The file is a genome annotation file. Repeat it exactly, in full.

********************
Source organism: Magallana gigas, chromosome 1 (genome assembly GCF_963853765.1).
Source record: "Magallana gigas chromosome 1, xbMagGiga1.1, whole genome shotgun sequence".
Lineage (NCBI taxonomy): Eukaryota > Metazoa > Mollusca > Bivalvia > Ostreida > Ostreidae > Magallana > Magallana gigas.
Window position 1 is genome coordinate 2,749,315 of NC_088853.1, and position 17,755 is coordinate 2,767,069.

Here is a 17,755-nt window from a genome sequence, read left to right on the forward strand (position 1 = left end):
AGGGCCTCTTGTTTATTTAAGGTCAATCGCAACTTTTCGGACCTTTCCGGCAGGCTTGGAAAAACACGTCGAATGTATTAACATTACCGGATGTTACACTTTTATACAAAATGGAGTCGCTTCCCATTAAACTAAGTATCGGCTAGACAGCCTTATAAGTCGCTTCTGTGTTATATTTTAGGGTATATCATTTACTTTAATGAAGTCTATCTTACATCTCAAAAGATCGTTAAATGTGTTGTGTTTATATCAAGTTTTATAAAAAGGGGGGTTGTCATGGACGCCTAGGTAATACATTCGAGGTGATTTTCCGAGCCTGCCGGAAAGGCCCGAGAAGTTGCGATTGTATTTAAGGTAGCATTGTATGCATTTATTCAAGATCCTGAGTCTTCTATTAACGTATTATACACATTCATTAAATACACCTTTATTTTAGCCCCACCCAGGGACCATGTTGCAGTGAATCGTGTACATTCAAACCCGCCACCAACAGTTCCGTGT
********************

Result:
Source organism: Magallana gigas, chromosome 1 (genome assembly GCF_963853765.1).
Source record: "Magallana gigas chromosome 1, xbMagGiga1.1, whole genome shotgun sequence".
Lineage (NCBI taxonomy): Eukaryota > Metazoa > Mollusca > Bivalvia > Ostreida > Ostreidae > Magallana > Magallana gigas.
Window position 1 is genome coordinate 2,749,315 of NC_088853.1, and position 17,755 is coordinate 2,767,069.

Here is a 17,755-nt window from a genome sequence, read left to right on the forward strand (position 1 = left end):
AGGGCCTCTTGTTTATTTAAGGTCAATCGCAACTTTTCGGACCTTTCCGGCAGGCTTGGAAAAACACGTCGAATGTATTAACATTACCGGATGTTACACTTTTATACAAAATGGAGTCGCTTCCCATTAAACTAAGTATCGGCTAGACAGCCTTATAAGTCGCTTCTGTGTTATATTTTAGGGTATATCATTTACTTTAATGAAGTCTATCTTACATCTCAAAAGATCGTTAAATGTGTTGTGTTTATATCAAGTTTTATAAAAAGGGGGGTTGTCATGGACGCCTAGGTAATACATTCGAGGTGATTTTCCGAGCCTGCCGGAAAGGCCCGAGAAGTTGCGATTGTATTTAAGGTAGCATTGTATGCATTTATTCAAGATCCTGAGTCTTCTATTAACGTATTATACACATTCATTAAATACACCTTTATTTTAGCCCCACCCAGGGACCATGTTGCAGTGAATCGTGTACATTCAAACCCGCCACCAACAGTTCCGTGT